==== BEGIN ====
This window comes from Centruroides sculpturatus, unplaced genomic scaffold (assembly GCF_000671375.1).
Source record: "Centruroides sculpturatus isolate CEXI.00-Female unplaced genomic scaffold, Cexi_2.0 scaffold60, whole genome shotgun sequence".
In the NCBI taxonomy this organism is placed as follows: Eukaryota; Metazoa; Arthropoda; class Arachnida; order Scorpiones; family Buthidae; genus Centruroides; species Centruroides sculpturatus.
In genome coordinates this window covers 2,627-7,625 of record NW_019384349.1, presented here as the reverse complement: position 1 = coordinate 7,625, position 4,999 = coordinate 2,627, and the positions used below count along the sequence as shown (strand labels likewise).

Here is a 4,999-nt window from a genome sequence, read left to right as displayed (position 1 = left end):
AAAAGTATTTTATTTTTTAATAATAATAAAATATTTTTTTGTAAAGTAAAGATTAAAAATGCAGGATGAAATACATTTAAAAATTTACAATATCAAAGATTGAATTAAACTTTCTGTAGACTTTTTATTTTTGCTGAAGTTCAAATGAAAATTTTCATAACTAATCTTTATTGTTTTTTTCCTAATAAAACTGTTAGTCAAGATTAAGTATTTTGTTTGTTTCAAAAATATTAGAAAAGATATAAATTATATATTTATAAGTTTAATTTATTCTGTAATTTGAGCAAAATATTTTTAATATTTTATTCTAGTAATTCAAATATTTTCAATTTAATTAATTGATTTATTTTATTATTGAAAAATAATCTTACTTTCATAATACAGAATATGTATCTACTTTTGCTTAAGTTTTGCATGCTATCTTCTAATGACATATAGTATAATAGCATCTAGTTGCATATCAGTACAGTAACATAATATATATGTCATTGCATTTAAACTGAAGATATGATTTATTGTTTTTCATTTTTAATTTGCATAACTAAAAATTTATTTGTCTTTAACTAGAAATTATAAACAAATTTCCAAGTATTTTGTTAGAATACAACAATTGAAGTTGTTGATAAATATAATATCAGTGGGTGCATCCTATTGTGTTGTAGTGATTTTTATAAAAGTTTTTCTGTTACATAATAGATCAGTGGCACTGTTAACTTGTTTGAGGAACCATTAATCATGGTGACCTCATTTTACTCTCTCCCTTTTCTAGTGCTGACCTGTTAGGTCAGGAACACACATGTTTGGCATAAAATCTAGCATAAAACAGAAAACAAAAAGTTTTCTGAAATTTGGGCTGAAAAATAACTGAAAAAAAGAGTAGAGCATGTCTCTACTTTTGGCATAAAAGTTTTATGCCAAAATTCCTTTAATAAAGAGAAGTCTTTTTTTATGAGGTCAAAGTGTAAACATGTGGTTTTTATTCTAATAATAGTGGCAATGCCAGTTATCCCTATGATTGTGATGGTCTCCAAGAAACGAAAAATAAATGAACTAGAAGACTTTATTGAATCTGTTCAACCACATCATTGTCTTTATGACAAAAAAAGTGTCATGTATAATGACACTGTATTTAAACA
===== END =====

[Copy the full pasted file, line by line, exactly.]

This window comes from Centruroides sculpturatus, unplaced genomic scaffold (assembly GCF_000671375.1).
Source record: "Centruroides sculpturatus isolate CEXI.00-Female unplaced genomic scaffold, Cexi_2.0 scaffold60, whole genome shotgun sequence".
In the NCBI taxonomy this organism is placed as follows: Eukaryota; Metazoa; Arthropoda; class Arachnida; order Scorpiones; family Buthidae; genus Centruroides; species Centruroides sculpturatus.
In genome coordinates this window covers 2,627-7,625 of record NW_019384349.1, presented here as the reverse complement: position 1 = coordinate 7,625, position 4,999 = coordinate 2,627, and the positions used below count along the sequence as shown (strand labels likewise).

Here is a 4,999-nt window from a genome sequence, read left to right as displayed (position 1 = left end):
AAAAGTATTTTATTTTTTAATAATAATAAAATATTTTTTTGTAAAGTAAAGATTAAAAATGCAGGATGAAATACATTTAAAAATTTACAATATCAAAGATTGAATTAAACTTTCTGTAGACTTTTTATTTTTGCTGAAGTTCAAATGAAAATTTTCATAACTAATCTTTATTGTTTTTTTCCTAATAAAACTGTTAGTCAAGATTAAGTATTTTGTTTGTTTCAAAAATATTAGAAAAGATATAAATTATATATTTATAAGTTTAATTTATTCTGTAATTTGAGCAAAATATTTTTAATATTTTATTCTAGTAATTCAAATATTTTCAATTTAATTAATTGATTTATTTTATTATTGAAAAATAATCTTACTTTCATAATACAGAATATGTATCTACTTTTGCTTAAGTTTTGCATGCTATCTTCTAATGACATATAGTATAATAGCATCTAGTTGCATATCAGTACAGTAACATAATATATATGTCATTGCATTTAAACTGAAGATATGATTTATTGTTTTTCATTTTTAATTTGCATAACTAAAAATTTATTTGTCTTTAACTAGAAATTATAAACAAATTTCCAAGTATTTTGTTAGAATACAACAATTGAAGTTGTTGATAAATATAATATCAGTGGGTGCATCCTATTGTGTTGTAGTGATTTTTATAAAAGTTTTTCTGTTACATAATAGATCAGTGGCACTGTTAACTTGTTTGAGGAACCATTAATCATGGTGACCTCATTTTACTCTCTCCCTTTTCTAGTGCTGACCTGTTAGGTCAGGAACACACATGTTTGGCATAAAATCTAGCATAAAACAGAAAACAAAAAGTTTTCTGAAATTTGGGCTGAAAAATAACTGAAAAAAAGAGTAGAGCATGTCTCTACTTTTGGCATAAAAGTTTTATGCCAAAATTCCTTTAATAAAGAGAAGTCTTTTTTTATGAGGTCAAAGTGTAAACATGTGGTTTTTATTCTAATAATAGTGGCAATGCCAGTTATCCCTATGATTGTGATGGTCTCCAAGAAACGAAAAATAAATGAACTAGAAGACTTTATTGAATCTGTTCAACCACATCATTGTCTTTATGACAAAAAAAGTGTCATGTATAATGACACTGTATTTAAACA